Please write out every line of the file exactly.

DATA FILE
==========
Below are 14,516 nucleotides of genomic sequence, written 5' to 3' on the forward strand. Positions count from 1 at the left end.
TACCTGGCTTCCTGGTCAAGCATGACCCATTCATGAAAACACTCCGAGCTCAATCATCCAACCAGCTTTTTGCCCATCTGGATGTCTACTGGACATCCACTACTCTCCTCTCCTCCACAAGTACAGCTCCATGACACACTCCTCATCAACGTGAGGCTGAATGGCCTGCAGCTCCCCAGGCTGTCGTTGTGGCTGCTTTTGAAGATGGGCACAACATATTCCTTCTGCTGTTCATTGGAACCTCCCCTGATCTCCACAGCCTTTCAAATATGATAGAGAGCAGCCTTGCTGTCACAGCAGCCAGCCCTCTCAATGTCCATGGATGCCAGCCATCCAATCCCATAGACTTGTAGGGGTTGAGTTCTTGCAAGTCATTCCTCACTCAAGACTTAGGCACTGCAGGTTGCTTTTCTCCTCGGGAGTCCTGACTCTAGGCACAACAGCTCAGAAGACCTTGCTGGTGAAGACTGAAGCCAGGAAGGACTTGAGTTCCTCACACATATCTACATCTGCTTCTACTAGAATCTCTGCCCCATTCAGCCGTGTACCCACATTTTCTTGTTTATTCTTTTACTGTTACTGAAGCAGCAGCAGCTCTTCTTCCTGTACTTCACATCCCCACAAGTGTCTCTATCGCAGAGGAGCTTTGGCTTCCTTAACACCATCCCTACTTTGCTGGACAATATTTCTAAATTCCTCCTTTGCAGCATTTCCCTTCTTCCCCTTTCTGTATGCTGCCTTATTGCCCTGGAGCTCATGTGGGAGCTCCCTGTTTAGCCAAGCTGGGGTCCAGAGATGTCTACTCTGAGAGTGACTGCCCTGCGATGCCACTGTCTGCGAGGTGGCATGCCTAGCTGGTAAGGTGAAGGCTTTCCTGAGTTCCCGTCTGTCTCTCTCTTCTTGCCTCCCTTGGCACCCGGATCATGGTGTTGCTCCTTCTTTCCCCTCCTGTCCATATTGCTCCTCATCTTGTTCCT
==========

Below are 14,516 nucleotides of genomic sequence, written 5' to 3' on the forward strand. Positions count from 1 at the left end.
TACCTGGCTTCCTGGTCAAGCATGACCCATTCATGAAAACACTCCGAGCTCAATCATCCAACCAGCTTTTTGCCCATCTGGATGTCTACTGGACATCCACTACTCTCCTCTCCTCCACAAGTACAGCTCCATGACACACTCCTCATCAACGTGAGGCTGAATGGCCTGCAGCTCCCCAGGCTGTCGTTGTGGCTGCTTTTGAAGATGGGCACAACATATTCCTTCTGCTGTTCATTGGAACCTCCCCTGATCTCCACAGCCTTTCAAATATGATAGAGAGCAGCCTTGCTGTCACAGCAGCCAGCCCTCTCAATGTCCATGGATGCCAGCCATCCAATCCCATAGACTTGTAGGGGTTGAGTTCTTGCAAGTCATTCCTCACTCAAGACTTAGGCACTGCAGGTTGCTTTTCTCCTCGGGAGTCCTGACTCTAGGCACAACAGCTCAGAAGACCTTGCTGGTGAAGACTGAAGCCAGGAAGGACTTGAGTTCCTCACACATATCTACATCTGCTTCTACTAGAATCTCTGCCCCATTCAGCCGTGTACCCACATTTTCTTGTTTATTCTTTTACTGTTACTGAAGCAGCAGCAGCTCTTCTTCCTGTACTTCACATCCCCACAAGTGTCTCTATCGCAGAGGAGCTTTGGCTTCCTTAACACCATCCCTACTTTGCTGGACAATATTTCTAAATTCCTCCTTTGCAGCATTTCCCTTCTTCCCCTTTCTGTATGCTGCCTTATTGCCCTGGAGCTCATGTGGGAGCTCCCTGTTTAGCCAAGCTGGGGTCCAGAGATGTCTACTCTGAGAGTGACTGCCCTGCGATGCCACTGTCTGCGAGGTGGCATGCCTAGCTGGTAAGGTGAAGGCTTTCCTGAGTTCCCGTCTGTCTCTCTCTTCTTGCCTCCCTTGGCACCCGGATCATGGTGTTGCTCCTTCTTTCCCCTCCTGTCCATATTGCTCCTCATCTTGTTCCT